Google listening in on Dutch conversations: report

Google Assistant
Google Assistant. (Photo: Karneg/DepositPhotos)

Google employees listen in on conversations Dutch people have with their Google Assistant. In some cases this involves private conversations that were accidentally recorded by the assistant, according to around a thousand audio clips a Belgian employee who listens to audio clips for Google shared with Belgian VRT and Dutch NOS. Google does not make clear in its terms and conditions that this can happen, NOS reports.

A  few dozen of the audio clips involve Dutch people, according to NOS. Most of the clips are voice commands recorded by Google Home devices and Google Assistant. On the clips you can hear people instructing their Google device to set an alarm, look up the opening times of a store, play their favorite music, or asking a playful question to test the device. But according to the whistleblower, he sometimes also hears very personal commands, like someone asking Google to search for porn. 

Some of the audio clips aren't voice commands at all, but personal conversations accidentally recorded. NOS received two Dutch telephone calls and a conversation in which a woman can be heard asking a child if he "still has a big mouth". 

"I think it's important for people to realize that people are listening in", the anonymous employee said to NOS. The man works for an international company hired by Google. His job is to listen to conversations Dutch and Belgian people have with their Google devices and transcribe them, so that Google can improve the speech assistant. When he hears conversations that are not voice commands, he must indicate it so that the system can be updated. He has heard dozens of private conversations, he said, including fights and intimate conversations. 

"I remember a long excerpt in which I felt that physical violence was involved, in which someone was audibly in need with a lot of commotion in the background. A stress situation, a lot of movement. Then it really becomes people you listen to again and not just voices", he said to NOS. 

In a response to the broadcasters, Google acknowledged that "language experts" can listen in on these conversations. This happens in roughly 1 in 500 conversations with the smart assistant. According to the company, the audio clips are not linked to "personally identifiable information", so the Google employees do not know who they are listening to.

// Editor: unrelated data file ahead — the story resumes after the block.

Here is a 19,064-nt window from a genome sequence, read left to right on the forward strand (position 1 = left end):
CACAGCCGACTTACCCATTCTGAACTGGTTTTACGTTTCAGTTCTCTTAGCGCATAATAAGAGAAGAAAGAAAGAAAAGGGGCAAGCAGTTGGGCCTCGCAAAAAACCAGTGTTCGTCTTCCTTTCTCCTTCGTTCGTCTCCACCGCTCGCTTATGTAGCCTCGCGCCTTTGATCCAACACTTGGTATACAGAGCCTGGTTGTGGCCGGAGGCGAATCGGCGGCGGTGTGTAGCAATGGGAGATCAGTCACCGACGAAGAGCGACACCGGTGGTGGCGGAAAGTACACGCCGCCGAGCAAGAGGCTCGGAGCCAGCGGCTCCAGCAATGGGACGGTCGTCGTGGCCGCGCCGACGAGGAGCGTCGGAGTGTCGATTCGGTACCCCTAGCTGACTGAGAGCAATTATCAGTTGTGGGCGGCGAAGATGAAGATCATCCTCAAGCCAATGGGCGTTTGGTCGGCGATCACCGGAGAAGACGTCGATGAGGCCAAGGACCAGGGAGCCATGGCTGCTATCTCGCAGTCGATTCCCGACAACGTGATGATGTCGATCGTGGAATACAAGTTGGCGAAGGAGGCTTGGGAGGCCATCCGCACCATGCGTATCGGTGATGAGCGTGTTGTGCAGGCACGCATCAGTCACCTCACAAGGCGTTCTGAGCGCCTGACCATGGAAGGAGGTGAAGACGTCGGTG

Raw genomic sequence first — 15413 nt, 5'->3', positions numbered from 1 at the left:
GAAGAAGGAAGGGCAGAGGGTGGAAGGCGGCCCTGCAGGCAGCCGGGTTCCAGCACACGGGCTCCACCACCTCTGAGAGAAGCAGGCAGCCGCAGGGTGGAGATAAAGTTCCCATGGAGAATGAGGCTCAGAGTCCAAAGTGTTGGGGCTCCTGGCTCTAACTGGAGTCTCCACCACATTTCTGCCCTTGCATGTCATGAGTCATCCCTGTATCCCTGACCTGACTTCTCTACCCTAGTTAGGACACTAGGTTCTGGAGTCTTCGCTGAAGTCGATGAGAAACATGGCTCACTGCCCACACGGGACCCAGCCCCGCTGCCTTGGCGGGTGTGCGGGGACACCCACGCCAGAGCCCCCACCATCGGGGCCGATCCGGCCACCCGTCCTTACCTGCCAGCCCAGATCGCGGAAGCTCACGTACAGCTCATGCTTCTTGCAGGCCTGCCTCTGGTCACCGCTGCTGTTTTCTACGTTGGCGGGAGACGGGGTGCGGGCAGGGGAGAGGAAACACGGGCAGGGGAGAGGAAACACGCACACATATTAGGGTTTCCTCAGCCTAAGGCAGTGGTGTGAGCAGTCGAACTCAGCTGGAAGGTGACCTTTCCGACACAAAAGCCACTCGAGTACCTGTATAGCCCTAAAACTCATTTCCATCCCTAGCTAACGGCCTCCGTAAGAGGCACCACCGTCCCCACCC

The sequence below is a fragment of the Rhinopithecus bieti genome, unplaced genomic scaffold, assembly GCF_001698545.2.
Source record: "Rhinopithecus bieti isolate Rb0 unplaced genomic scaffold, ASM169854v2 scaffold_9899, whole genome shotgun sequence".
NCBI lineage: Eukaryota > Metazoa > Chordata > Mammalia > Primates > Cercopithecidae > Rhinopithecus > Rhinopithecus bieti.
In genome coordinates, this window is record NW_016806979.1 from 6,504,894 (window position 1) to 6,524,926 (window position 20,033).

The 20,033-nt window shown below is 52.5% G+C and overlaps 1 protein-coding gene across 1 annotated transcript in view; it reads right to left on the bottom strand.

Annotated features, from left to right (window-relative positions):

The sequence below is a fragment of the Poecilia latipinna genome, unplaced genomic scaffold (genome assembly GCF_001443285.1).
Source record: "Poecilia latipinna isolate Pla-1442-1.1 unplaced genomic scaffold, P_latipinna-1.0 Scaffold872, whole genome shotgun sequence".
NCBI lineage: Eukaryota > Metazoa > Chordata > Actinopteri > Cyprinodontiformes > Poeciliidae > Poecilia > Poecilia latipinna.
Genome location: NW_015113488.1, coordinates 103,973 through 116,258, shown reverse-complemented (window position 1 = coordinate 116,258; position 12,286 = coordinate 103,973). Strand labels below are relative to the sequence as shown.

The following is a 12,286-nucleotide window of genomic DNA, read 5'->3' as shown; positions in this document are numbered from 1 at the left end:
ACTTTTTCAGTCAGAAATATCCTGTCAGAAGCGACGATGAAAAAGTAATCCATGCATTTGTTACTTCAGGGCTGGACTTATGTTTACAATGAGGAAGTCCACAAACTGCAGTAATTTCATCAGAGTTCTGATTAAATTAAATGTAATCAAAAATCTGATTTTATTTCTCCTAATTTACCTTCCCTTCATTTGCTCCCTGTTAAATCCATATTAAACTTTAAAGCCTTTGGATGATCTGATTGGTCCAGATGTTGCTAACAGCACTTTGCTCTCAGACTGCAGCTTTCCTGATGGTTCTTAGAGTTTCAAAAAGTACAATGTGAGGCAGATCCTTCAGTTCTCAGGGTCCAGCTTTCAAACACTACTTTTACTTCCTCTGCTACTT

People who install the Google Home Assistant are not directly informed that other people may listen to their voice commands, according to NOS. The Google terms and conditions state that the company collects "audio data", but that these may be listened in on and that other conversations may be recorded by accident is not mentioned. A year ago Google made it possible for users to choose not to upload their audio clips to the Google servers. But when setting up an assistant, users are asked to enable this function "to use the full functionality of Google Assistant". 

Google's full response to NOS and VRT:

"We work with language experts around the world to improve speech technology by making transcripts from a small number of audio clips. This work is crucial for the development of technology that makes products such as the Google Assistant possible. 

Language experts assess only about 0.2 percent of all audio clips that are not linked to personally identifiable information.

We have recently learned that one of these language experts may have violated our data security policy by leaking Dutch-language audio clips. We are actively investigating this and when we find a breach of our policy, we will take action quickly, up to and including the termination of our agreement with the partner."

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